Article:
An advanced hacking group named ‘Winter Vivern’ targets European government organizations and telecommunication service providers to conduct espionage. The group’s activities align with the interests of the Russian and Belarusian governments, so it is believed that this is a pro-Russian APT (advanced persistent threat) group. SentinelLabs reports that the threat group functions on limited resources; however, their creativity compensates for these limitations. Winter Vivern was first documented by DomainTools in 2021 when it was seen targeting government organizations in Lithuania, Slovakia, the Vatican, and India. In more recent campaigns seen by Sentinel Labs, the hackers target individuals working in the governments of Poland, Italy, Ukraine, and India. In addition to high-profile state targets, the hackers have also targeted telecommunication companies, such as those supporting Ukraine since the Russian invasion. Starting in early 2023, the hackers created webpages that mimicked those of Poland’s Central Bureau for Combating Cybercrime, the Ukraine Ministry of Foreign Affairs, and the Security Service of Ukraine. These sites distribute malicious files to visitors who end up there by clicking on links in malicious emails. One example of Winter Vivern’s resourcefulness in the Sentinel Labs report is the use of Windows batch files to impersonate antivirus scanners while, in reality, visitors download malicious payloads. The payload delivered through this process is named “Aperetif,” which the Ukrainian CERT documented in detail in a February 2023 report. The malware is hosted on compromised WordPress websites, which are commonly used for malware distribution campaigns. The Aperetif malware is capable of automatic file scanning and exfiltration, taking screenshots and sending all data in a base64-encoded form to a hardcoded command and control server URL (marakanas[.]com). In conclusion, Winter Vivern is a group that uses a relatively simplistic yet effective approach to lure its targets into downloading malicious files. At the same time, their low profile has helped them stay under-reported.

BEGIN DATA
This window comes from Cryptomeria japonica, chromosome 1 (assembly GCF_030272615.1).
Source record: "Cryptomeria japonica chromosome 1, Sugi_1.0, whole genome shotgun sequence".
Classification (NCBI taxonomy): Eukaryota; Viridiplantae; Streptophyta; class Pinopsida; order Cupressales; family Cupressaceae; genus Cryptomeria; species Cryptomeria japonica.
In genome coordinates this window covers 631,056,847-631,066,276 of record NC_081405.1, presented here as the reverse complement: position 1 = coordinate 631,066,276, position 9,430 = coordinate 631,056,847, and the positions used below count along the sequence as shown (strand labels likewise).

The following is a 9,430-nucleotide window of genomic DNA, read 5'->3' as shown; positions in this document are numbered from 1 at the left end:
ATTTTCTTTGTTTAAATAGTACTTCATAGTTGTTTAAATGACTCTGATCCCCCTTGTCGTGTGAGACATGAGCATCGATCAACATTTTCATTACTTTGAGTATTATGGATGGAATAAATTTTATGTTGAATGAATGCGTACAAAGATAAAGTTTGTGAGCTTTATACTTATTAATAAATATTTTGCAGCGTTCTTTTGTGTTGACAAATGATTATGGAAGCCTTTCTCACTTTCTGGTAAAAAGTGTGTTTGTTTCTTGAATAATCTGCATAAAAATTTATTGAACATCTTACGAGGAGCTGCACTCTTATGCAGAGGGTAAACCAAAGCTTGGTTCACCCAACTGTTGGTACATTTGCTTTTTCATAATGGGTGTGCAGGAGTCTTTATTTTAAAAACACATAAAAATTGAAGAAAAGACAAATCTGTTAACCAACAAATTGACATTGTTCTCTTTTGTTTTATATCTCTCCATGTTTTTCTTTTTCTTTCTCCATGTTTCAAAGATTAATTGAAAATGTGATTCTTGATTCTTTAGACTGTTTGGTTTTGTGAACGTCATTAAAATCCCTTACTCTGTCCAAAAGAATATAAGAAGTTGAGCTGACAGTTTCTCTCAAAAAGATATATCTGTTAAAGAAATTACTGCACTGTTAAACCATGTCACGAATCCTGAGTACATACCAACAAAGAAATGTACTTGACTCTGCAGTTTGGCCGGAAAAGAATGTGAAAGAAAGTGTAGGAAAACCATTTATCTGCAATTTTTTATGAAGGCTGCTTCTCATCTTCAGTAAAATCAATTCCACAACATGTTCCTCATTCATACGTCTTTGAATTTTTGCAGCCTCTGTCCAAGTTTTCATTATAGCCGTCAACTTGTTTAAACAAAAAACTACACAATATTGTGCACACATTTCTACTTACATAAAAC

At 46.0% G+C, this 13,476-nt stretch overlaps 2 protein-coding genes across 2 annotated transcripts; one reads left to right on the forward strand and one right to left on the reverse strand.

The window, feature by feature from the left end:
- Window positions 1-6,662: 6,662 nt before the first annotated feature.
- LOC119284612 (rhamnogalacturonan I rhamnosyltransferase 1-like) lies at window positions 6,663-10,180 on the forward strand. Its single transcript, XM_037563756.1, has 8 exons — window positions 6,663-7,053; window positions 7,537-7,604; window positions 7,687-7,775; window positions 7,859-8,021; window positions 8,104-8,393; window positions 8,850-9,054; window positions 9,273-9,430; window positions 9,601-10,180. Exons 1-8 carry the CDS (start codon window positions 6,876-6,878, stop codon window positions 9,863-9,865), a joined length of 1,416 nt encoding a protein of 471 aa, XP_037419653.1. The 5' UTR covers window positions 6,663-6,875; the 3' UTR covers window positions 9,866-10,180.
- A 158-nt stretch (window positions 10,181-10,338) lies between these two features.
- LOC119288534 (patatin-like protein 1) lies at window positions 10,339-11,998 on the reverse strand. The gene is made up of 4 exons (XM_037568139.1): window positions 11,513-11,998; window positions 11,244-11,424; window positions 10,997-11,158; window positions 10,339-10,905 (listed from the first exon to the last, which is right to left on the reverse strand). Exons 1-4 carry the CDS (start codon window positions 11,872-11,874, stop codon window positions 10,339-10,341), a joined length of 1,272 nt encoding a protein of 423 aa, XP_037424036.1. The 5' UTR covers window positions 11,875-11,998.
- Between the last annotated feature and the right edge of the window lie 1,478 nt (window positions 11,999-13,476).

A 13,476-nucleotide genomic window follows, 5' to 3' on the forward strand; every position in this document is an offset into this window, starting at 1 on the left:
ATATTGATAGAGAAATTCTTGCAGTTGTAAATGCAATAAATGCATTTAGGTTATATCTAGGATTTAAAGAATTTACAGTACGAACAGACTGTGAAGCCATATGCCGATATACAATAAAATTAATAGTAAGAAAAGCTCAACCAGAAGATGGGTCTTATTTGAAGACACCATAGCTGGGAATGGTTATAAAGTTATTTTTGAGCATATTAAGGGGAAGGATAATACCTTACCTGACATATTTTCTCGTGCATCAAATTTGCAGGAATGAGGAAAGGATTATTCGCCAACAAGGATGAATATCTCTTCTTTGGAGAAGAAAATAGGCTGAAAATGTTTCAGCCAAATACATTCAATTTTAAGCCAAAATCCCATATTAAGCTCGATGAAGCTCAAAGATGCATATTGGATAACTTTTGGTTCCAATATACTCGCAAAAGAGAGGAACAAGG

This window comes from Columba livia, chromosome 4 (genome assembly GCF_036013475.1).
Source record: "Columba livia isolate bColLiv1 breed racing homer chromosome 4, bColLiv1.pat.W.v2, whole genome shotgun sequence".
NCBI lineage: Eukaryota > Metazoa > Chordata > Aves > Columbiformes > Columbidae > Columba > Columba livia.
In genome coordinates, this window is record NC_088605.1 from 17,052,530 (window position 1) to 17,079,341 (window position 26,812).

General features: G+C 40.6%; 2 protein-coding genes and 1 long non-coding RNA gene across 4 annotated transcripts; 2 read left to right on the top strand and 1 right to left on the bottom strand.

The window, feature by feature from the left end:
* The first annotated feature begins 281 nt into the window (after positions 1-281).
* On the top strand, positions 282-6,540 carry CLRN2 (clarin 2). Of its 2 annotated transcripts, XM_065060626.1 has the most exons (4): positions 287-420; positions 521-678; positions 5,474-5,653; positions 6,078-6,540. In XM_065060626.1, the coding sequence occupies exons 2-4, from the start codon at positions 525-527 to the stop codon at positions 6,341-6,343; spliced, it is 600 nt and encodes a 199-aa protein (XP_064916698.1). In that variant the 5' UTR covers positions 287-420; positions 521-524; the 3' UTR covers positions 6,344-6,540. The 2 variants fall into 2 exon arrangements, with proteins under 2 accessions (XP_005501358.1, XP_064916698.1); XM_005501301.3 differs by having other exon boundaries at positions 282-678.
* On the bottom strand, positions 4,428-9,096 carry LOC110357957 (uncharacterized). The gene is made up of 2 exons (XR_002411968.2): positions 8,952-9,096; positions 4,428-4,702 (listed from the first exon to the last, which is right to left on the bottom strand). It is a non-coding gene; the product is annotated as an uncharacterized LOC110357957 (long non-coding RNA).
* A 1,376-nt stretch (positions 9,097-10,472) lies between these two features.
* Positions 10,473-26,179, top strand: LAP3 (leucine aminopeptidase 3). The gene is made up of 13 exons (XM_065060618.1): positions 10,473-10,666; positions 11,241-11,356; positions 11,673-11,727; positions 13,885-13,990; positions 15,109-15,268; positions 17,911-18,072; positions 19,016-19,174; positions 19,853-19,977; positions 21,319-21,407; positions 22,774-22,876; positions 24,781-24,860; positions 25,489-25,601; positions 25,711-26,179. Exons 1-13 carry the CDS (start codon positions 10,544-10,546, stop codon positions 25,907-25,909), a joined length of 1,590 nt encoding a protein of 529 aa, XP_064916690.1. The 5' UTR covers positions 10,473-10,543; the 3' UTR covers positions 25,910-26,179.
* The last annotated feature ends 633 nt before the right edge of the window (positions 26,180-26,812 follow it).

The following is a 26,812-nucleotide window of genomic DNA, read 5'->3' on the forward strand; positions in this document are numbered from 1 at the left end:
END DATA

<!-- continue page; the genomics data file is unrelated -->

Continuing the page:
To protect best against a campaign such as this, it is recommended to provide user education into common phishing tactics as well as overall emerging cybersecurity risks and vulnerabilities. It is important to employ a defense-in-depth strategy to detect this activity at a different portion of the attack chain, such as detecting lateral movement or reconnaissance activity. Binary Defense’s MDR and Threat Hunting services are an excellent solution to assist with such a program.